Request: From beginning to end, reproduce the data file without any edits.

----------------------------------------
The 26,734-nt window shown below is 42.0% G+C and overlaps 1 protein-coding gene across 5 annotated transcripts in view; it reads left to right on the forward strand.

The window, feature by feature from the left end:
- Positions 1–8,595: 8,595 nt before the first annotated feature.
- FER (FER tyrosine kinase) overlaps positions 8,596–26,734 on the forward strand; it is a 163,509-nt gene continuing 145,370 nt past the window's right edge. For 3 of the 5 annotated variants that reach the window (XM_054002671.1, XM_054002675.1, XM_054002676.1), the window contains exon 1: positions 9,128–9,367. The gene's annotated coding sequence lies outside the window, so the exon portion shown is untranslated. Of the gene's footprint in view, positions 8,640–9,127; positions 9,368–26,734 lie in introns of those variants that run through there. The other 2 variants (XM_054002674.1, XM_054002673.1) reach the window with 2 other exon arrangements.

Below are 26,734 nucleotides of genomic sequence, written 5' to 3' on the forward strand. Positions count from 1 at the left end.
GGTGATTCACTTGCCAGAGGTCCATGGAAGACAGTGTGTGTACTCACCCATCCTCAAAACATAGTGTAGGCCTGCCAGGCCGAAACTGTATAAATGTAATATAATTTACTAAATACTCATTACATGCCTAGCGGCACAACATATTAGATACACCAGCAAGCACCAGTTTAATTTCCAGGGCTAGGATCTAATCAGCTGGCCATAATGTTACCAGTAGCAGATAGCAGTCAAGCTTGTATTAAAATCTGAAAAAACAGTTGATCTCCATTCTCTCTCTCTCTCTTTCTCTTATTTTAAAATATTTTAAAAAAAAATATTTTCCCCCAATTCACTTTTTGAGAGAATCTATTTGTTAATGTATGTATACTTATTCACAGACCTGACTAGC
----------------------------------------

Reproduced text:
The 26,734-nt window shown below is 42.0% G+C and overlaps 1 protein-coding gene across 5 annotated transcripts in view; it reads left to right on the forward strand.

The window, feature by feature from the left end:
- Positions 1–8,595: 8,595 nt before the first annotated feature.
- FER (FER tyrosine kinase) overlaps positions 8,596–26,734 on the forward strand; it is a 163,509-nt gene continuing 145,370 nt past the window's right edge. For 3 of the 5 annotated variants that reach the window (XM_054002671.1, XM_054002675.1, XM_054002676.1), the window contains exon 1: positions 9,128–9,367. The gene's annotated coding sequence lies outside the window, so the exon portion shown is untranslated. Of the gene's footprint in view, positions 8,640–9,127; positions 9,368–26,734 lie in introns of those variants that run through there. The other 2 variants (XM_054002674.1, XM_054002673.1) reach the window with 2 other exon arrangements.

Below are 26,734 nucleotides of genomic sequence, written 5' to 3' on the forward strand. Positions count from 1 at the left end.
GGTGATTCACTTGCCAGAGGTCCATGGAAGACAGTGTGTGTACTCACCCATCCTCAAAACATAGTGTAGGCCTGCCAGGCCGAAACTGTATAAATGTAATATAATTTACTAAATACTCATTACATGCCTAGCGGCACAACATATTAGATACACCAGCAAGCACCAGTTTAATTTCCAGGGCTAGGATCTAATCAGCTGGCCATAATGTTACCAGTAGCAGATAGCAGTCAAGCTTGTATTAAAATCTGAAAAAACAGTTGATCTCCATTCTCTCTCTCTCTCTTTCTCTTATTTTAAAATATTTTAAAAAAAAATATTTTCCCCCAATTCACTTTTTGAGAGAATCTATTTGTTAATGTATGTATACTTATTCACAGACCTGACTAGC